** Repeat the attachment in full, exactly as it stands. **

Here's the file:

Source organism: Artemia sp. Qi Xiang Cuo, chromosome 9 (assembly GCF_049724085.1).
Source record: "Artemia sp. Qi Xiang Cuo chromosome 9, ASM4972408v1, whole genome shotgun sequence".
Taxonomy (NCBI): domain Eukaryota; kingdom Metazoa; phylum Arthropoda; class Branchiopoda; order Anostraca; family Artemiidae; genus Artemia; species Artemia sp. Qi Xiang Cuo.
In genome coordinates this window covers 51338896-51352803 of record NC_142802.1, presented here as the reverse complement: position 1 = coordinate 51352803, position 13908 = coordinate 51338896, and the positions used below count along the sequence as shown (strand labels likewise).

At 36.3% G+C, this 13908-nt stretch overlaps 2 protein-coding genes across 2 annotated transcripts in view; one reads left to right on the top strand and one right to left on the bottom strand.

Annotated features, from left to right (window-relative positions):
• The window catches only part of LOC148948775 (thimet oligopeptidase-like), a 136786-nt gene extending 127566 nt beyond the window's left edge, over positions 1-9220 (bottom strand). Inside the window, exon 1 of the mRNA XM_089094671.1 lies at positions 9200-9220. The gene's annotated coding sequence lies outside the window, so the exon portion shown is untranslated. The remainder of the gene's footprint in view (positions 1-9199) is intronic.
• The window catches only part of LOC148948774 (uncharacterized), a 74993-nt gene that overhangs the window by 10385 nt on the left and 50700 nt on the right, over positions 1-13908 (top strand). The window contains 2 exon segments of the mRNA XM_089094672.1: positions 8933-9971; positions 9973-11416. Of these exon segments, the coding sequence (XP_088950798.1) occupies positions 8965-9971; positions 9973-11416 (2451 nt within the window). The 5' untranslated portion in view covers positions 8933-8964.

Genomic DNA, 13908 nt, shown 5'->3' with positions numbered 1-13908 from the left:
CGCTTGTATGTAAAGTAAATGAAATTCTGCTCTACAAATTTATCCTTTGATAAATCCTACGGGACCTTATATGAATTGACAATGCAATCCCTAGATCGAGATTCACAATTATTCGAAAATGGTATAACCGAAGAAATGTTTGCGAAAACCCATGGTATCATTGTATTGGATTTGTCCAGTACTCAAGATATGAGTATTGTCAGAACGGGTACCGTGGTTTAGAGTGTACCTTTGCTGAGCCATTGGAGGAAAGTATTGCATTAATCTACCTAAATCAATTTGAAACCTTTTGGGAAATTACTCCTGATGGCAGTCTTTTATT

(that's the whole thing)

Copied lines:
Source organism: Artemia sp. Qi Xiang Cuo, chromosome 9 (assembly GCF_049724085.1).
Source record: "Artemia sp. Qi Xiang Cuo chromosome 9, ASM4972408v1, whole genome shotgun sequence".
Taxonomy (NCBI): domain Eukaryota; kingdom Metazoa; phylum Arthropoda; class Branchiopoda; order Anostraca; family Artemiidae; genus Artemia; species Artemia sp. Qi Xiang Cuo.
In genome coordinates this window covers 51338896-51352803 of record NC_142802.1, presented here as the reverse complement: position 1 = coordinate 51352803, position 13908 = coordinate 51338896, and the positions used below count along the sequence as shown (strand labels likewise).

At 36.3% G+C, this 13908-nt stretch overlaps 2 protein-coding genes across 2 annotated transcripts in view; one reads left to right on the top strand and one right to left on the bottom strand.

Annotated features, from left to right (window-relative positions):
• The window catches only part of LOC148948775 (thimet oligopeptidase-like), a 136786-nt gene extending 127566 nt beyond the window's left edge, over positions 1-9220 (bottom strand). Inside the window, exon 1 of the mRNA XM_089094671.1 lies at positions 9200-9220. The gene's annotated coding sequence lies outside the window, so the exon portion shown is untranslated. The remainder of the gene's footprint in view (positions 1-9199) is intronic.
• The window catches only part of LOC148948774 (uncharacterized), a 74993-nt gene that overhangs the window by 10385 nt on the left and 50700 nt on the right, over positions 1-13908 (top strand). The window contains 2 exon segments of the mRNA XM_089094672.1: positions 8933-9971; positions 9973-11416. Of these exon segments, the coding sequence (XP_088950798.1) occupies positions 8965-9971; positions 9973-11416 (2451 nt within the window). The 5' untranslated portion in view covers positions 8933-8964.

Genomic DNA, 13908 nt, shown 5'->3' with positions numbered 1-13908 from the left:
CGCTTGTATGTAAAGTAAATGAAATTCTGCTCTACAAATTTATCCTTTGATAAATCCTACGGGACCTTATATGAATTGACAATGCAATCCCTAGATCGAGATTCACAATTATTCGAAAATGGTATAACCGAAGAAATGTTTGCGAAAACCCATGGTATCATTGTATTGGATTTGTCCAGTACTCAAGATATGAGTATTGTCAGAACGGGTACCGTGGTTTAGAGTGTACCTTTGCTGAGCCATTGGAGGAAAGTATTGCATTAATCTACCTAAATCAATTTGAAACCTTTTGGGAAATTACTCCTGATGGCAGTCTTTTATT